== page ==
Third, the current government may be "doing more", but how will "doing less" help in this situation? And if the army is now on board with stopping this menace (and I think it may be that their leaders indeed are on board by now, though the rank and file is being fed a diet of anti-Indian and anti-Israeli propaganda to justify this action) then why are army-sponsored PR operators and ex-generals and admirals still writing op-eds as if the jihadis are our heroes and America is the enemy?

These things indicate that the urge to maintain a jihadi option (for domestic use as much as for use against India) is still alive and well.

Of course, even if the rickety state apparatus does decide to go all out against the jihadis, the process will be neither pretty nor quick. There is no simple way to put the genie back into the bottle. The half million who are already trained (Arif Jamal's figure in Shadow Wars) will have to be dealt with. Luckily, some have already moved on to other occupations and others have become simple criminals, busy with kidnapping and armed robbery. But the more committed ones will have to be disarmed and jailed or killed. And in order to do that the state will have to shut down their financing, crack down on their above-ground supporters and win the battle of ideas in the minds of the public (and improve its functioning in general and make it less unjust, a problem it shares with India's rickety state).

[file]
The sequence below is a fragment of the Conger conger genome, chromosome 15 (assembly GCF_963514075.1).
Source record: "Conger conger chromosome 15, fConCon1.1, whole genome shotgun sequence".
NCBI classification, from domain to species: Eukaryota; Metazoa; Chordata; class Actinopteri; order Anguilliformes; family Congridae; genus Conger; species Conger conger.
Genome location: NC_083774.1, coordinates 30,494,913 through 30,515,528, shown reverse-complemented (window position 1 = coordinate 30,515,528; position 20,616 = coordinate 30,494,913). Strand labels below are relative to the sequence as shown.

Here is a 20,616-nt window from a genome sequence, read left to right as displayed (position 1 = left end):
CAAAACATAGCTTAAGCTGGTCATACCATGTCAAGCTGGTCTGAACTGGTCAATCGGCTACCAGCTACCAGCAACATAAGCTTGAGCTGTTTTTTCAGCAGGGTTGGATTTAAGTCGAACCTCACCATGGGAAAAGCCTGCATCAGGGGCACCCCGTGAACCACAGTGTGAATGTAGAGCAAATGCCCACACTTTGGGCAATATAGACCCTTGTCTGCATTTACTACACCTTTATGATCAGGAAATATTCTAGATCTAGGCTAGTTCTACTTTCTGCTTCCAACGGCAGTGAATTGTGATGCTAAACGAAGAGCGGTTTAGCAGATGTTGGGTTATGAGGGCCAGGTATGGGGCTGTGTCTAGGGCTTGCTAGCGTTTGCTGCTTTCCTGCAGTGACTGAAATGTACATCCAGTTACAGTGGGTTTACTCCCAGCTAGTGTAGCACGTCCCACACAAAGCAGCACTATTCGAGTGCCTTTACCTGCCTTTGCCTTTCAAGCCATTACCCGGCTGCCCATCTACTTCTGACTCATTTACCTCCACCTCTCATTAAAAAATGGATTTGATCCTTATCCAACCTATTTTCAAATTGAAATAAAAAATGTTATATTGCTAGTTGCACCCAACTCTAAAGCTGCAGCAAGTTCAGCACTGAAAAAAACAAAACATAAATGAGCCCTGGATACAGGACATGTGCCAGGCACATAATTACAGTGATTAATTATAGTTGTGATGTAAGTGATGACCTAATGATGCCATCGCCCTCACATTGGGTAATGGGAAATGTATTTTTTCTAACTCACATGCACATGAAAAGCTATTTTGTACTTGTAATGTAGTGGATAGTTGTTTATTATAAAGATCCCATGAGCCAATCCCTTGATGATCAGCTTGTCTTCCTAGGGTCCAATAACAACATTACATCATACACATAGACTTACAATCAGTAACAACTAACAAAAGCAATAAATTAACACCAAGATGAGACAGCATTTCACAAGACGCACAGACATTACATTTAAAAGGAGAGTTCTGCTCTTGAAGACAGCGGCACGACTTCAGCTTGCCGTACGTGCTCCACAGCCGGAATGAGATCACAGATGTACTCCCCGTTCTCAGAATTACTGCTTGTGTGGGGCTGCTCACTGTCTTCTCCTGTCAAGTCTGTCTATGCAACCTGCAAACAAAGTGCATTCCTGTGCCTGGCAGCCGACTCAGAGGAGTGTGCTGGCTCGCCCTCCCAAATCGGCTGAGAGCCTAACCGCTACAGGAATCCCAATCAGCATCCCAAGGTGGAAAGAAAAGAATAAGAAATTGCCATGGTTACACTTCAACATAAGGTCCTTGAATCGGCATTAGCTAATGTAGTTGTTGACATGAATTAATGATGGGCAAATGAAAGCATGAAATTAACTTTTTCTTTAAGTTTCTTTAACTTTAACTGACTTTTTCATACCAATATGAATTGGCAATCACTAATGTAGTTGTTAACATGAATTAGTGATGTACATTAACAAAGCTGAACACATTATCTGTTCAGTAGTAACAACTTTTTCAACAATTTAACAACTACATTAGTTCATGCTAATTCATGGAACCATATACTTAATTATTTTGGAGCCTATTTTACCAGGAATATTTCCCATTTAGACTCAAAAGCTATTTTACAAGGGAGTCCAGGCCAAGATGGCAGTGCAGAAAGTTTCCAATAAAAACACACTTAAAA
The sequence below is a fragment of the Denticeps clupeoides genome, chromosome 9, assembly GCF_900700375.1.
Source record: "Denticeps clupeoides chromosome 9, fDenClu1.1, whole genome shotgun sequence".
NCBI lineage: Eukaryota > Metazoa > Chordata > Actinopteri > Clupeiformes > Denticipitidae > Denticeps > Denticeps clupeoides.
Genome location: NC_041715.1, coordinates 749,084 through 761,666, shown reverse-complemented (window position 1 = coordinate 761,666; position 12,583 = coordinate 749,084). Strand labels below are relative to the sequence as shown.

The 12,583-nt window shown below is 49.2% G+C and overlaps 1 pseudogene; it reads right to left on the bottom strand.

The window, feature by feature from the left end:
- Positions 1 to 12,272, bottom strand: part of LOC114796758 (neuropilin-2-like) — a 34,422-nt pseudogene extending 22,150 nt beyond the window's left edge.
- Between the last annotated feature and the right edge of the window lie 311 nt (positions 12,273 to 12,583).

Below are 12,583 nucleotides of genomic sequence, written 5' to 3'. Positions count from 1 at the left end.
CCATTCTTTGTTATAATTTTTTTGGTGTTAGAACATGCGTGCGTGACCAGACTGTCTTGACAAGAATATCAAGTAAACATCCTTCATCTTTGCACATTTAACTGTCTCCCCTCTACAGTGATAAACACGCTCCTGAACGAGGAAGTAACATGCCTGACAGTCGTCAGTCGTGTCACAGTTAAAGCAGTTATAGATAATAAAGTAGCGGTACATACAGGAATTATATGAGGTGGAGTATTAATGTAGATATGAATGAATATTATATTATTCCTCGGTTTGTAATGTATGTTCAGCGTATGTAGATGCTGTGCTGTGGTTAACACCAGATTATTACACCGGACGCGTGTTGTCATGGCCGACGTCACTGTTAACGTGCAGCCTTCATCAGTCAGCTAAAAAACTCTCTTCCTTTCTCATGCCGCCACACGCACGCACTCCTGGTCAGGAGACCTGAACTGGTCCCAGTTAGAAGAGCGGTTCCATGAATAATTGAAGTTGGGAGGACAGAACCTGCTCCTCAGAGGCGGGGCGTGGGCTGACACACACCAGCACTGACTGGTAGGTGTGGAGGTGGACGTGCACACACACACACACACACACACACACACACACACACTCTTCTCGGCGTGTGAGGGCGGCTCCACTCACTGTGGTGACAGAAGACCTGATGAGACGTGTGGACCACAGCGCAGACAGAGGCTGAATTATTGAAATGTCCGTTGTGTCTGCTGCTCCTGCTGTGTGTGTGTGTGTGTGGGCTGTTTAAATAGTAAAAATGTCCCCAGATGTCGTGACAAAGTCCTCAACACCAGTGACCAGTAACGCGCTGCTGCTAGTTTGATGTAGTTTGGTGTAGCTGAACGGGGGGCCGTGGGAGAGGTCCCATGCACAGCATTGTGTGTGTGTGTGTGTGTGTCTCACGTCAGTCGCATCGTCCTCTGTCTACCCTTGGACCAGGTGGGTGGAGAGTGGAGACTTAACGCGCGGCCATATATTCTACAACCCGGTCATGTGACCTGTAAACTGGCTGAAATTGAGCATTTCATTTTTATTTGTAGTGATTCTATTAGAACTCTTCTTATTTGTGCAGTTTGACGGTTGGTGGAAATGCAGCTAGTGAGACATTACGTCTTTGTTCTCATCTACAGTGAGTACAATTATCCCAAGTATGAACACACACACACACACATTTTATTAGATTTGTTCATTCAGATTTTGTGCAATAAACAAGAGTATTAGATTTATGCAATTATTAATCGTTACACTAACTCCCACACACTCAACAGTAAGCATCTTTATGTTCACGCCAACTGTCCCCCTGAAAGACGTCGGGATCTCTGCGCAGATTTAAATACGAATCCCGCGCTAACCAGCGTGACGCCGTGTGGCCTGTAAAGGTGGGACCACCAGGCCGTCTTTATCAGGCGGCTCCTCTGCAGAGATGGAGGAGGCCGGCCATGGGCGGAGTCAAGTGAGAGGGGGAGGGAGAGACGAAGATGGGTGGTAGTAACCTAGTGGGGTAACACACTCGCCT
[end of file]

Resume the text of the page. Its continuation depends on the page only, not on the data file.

None of this can succeed if the state's own paid propagandists are busy spreading confusion and propaganda that undermines the psy-ops effort. It will also not succeed if the army is simultaneously trying to protect assets for other uses (because the “good jihadis” don’t seem to understand the distinction and frequently help out the “bad jihadis”). It will also not succeed if Saudi and Gulf financing is not being intercepted. In short, it will not stop unless the India-centric, zero-sum national security mindset is changed and the armed forces give up their totalitarian domestic political ambitions. The continued existence of these ambitions necessitates that a good part of the jihadi pipeline be protected. 

For proof of this, you need to look no further than Musharraf’s moronic interviews with Der Spiegel and, more recently, at the Atlantic council. In fact if you put this latest interview together with Admiral Fasih Bokhari's article you can see that the generals who are America's great white hope in Pakistan are perhaps more dangerous and deluded than the illiterate and corrupt gangsters that give the civilian political parties a bad name. But, military men being military men, no Pentagon general seems to be able to resist the sight of a man in a finely starched uniform, especially if he also likes whisky (the one sure sign of "enlightened moderation", if the diplomatic reports of the US embassy from the last 50 years are any guide). 

Unless we can wean the army off these twin ambitions (alliance with the mullahs in domestic politics and anti-Indian hatred as an organizing principle), we are in for much worse than this.


Omar Ali is a Pakistani-American physician who also moderates the “Asiapeace” discussion group on the internet.